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8th Biennial Conference on Religion & American Culture

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Mark your calendars and get prepared for an exciting weekend you won’t forget! 8th Biennial Conference on Religion and American Culture will be held in Indianapolis at The Westin Hotel, June 13th-16th, 2024 . Please keep in mind that this is a different weekend than previous Biennials. Located in the heart of downtown Indianapolis, The Westin is near the city’s top attractions. Thankfully, Lilly Endowment has once again generously agreed to help underwrite hotel rooms. Participants receive a $100 discount per night upon checkout following the conference (available on a first come first served basis). The conference rate is $199/night before the discount.

Here’s what folks have said about our last Biennial Conference:

“It was one of the most stimulating, welcoming, and intellectually engaging conferences I have attended in a long long time. THANK YOU so much for creating this space of transformation.”

The purpose of the Biennial Conferences on Religion and American Culture is to bring together scholars in the humanities, social sciences, seminaries, and professional schools who study religion in the Americas in order to discuss the big questions and themes we face in our fields, classrooms, and the broader society.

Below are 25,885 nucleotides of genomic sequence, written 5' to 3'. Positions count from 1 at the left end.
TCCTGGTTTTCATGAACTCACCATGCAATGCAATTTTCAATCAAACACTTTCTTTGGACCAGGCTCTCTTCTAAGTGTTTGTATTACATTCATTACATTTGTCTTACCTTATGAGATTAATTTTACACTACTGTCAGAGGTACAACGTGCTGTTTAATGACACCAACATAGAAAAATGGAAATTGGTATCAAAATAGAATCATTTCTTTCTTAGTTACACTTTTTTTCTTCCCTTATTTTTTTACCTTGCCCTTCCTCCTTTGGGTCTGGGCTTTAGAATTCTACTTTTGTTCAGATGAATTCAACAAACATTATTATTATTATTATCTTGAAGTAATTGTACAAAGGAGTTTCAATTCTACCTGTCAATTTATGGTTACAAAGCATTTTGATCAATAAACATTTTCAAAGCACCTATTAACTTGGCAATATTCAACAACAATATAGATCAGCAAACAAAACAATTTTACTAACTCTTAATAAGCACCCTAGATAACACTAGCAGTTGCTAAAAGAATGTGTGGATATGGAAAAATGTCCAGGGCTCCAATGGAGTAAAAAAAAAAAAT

Every two years, the Center holds a conference on religion and American culture featuring the work of nationally recognized scholars speaking on a wide variety of subjects. Programs include both presentations and roundtable discussions. Conversation is, in fact, the key to our biennial meetings. As in years past, panelists will sit in the center of the room at a round table. Around them will be risers on all sides for attendees, thus promoting a sense that we’re all gathered around the table together. This promotes more face-to-face conversation rather than the traditional “sage on the stage” presentation followed by a few questions that not everyone can hear. We have new ideas to push our already non-traditional meeting even further!

We hope to see you in June at the 8th Biennial!